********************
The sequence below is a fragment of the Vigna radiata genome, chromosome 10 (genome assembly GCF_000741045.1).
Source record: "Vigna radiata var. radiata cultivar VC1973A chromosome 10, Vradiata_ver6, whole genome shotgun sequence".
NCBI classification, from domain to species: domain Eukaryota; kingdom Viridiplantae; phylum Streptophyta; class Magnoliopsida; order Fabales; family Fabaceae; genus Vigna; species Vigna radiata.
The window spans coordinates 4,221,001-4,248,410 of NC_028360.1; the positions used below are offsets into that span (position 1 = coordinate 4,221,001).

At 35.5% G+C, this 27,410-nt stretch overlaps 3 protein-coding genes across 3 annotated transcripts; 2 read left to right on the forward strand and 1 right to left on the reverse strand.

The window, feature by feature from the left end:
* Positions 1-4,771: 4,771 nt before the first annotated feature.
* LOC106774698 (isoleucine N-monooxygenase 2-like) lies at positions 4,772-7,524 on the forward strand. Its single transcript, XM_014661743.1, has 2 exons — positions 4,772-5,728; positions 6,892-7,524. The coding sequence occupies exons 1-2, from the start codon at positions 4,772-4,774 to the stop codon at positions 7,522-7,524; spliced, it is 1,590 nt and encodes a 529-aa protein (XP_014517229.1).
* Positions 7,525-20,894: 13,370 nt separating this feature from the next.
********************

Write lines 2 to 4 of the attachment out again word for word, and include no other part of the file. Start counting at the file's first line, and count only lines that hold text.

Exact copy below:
Source record: "Vigna radiata var. radiata cultivar VC1973A chromosome 10, Vradiata_ver6, whole genome shotgun sequence".
NCBI classification, from domain to species: domain Eukaryota; kingdom Viridiplantae; phylum Streptophyta; class Magnoliopsida; order Fabales; family Fabaceae; genus Vigna; species Vigna radiata.
The window spans coordinates 4,221,001-4,248,410 of NC_028360.1; the positions used below are offsets into that span (position 1 = coordinate 4,221,001).